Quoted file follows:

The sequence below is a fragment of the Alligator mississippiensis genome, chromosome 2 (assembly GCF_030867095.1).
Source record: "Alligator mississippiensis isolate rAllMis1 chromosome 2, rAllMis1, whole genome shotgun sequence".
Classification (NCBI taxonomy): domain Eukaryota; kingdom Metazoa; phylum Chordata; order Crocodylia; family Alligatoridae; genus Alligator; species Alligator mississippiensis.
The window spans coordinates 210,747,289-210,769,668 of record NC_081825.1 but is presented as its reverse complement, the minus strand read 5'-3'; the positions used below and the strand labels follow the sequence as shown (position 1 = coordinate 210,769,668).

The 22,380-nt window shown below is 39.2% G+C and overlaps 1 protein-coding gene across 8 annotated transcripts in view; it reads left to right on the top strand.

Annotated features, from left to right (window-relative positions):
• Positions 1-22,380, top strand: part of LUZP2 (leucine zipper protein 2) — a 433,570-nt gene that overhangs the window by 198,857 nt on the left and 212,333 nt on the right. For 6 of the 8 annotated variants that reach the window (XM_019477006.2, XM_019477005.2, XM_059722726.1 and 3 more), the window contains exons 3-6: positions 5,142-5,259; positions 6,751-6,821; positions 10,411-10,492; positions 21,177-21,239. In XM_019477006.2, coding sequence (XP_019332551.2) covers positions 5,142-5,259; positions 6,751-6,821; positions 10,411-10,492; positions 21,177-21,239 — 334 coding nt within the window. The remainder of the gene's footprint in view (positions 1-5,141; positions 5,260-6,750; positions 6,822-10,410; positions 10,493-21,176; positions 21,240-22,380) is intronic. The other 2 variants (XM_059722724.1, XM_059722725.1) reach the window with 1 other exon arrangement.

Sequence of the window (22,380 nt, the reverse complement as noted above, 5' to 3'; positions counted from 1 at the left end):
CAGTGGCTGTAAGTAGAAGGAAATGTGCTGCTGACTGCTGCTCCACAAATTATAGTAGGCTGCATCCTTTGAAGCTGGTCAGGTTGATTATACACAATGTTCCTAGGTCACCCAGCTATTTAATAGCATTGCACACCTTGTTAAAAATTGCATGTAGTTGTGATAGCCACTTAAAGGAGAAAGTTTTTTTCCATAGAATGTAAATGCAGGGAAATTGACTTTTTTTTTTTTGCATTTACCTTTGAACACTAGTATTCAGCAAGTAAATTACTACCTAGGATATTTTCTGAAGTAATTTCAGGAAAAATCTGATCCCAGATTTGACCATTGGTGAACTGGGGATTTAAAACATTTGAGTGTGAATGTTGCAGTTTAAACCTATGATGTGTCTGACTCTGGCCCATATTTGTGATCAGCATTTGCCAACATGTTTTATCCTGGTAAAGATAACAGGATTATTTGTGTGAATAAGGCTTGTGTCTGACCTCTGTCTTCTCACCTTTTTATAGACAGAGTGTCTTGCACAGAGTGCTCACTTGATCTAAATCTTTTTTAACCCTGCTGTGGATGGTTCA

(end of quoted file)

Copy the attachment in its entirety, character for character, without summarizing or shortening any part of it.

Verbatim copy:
The sequence below is a fragment of the Alligator mississippiensis genome, chromosome 2 (assembly GCF_030867095.1).
Source record: "Alligator mississippiensis isolate rAllMis1 chromosome 2, rAllMis1, whole genome shotgun sequence".
Classification (NCBI taxonomy): domain Eukaryota; kingdom Metazoa; phylum Chordata; order Crocodylia; family Alligatoridae; genus Alligator; species Alligator mississippiensis.
The window spans coordinates 210,747,289-210,769,668 of record NC_081825.1 but is presented as its reverse complement, the minus strand read 5'-3'; the positions used below and the strand labels follow the sequence as shown (position 1 = coordinate 210,769,668).

The 22,380-nt window shown below is 39.2% G+C and overlaps 1 protein-coding gene across 8 annotated transcripts in view; it reads left to right on the top strand.

Annotated features, from left to right (window-relative positions):
• Positions 1-22,380, top strand: part of LUZP2 (leucine zipper protein 2) — a 433,570-nt gene that overhangs the window by 198,857 nt on the left and 212,333 nt on the right. For 6 of the 8 annotated variants that reach the window (XM_019477006.2, XM_019477005.2, XM_059722726.1 and 3 more), the window contains exons 3-6: positions 5,142-5,259; positions 6,751-6,821; positions 10,411-10,492; positions 21,177-21,239. In XM_019477006.2, coding sequence (XP_019332551.2) covers positions 5,142-5,259; positions 6,751-6,821; positions 10,411-10,492; positions 21,177-21,239 — 334 coding nt within the window. The remainder of the gene's footprint in view (positions 1-5,141; positions 5,260-6,750; positions 6,822-10,410; positions 10,493-21,176; positions 21,240-22,380) is intronic. The other 2 variants (XM_059722724.1, XM_059722725.1) reach the window with 1 other exon arrangement.

Sequence of the window (22,380 nt, the reverse complement as noted above, 5' to 3'; positions counted from 1 at the left end):
CAGTGGCTGTAAGTAGAAGGAAATGTGCTGCTGACTGCTGCTCCACAAATTATAGTAGGCTGCATCCTTTGAAGCTGGTCAGGTTGATTATACACAATGTTCCTAGGTCACCCAGCTATTTAATAGCATTGCACACCTTGTTAAAAATTGCATGTAGTTGTGATAGCCACTTAAAGGAGAAAGTTTTTTTCCATAGAATGTAAATGCAGGGAAATTGACTTTTTTTTTTTTGCATTTACCTTTGAACACTAGTATTCAGCAAGTAAATTACTACCTAGGATATTTTCTGAAGTAATTTCAGGAAAAATCTGATCCCAGATTTGACCATTGGTGAACTGGGGATTTAAAACATTTGAGTGTGAATGTTGCAGTTTAAACCTATGATGTGTCTGACTCTGGCCCATATTTGTGATCAGCATTTGCCAACATGTTTTATCCTGGTAAAGATAACAGGATTATTTGTGTGAATAAGGCTTGTGTCTGACCTCTGTCTTCTCACCTTTTTATAGACAGAGTGTCTTGCACAGAGTGCTCACTTGATCTAAATCTTTTTTAACCCTGCTGTGGATGGTTCA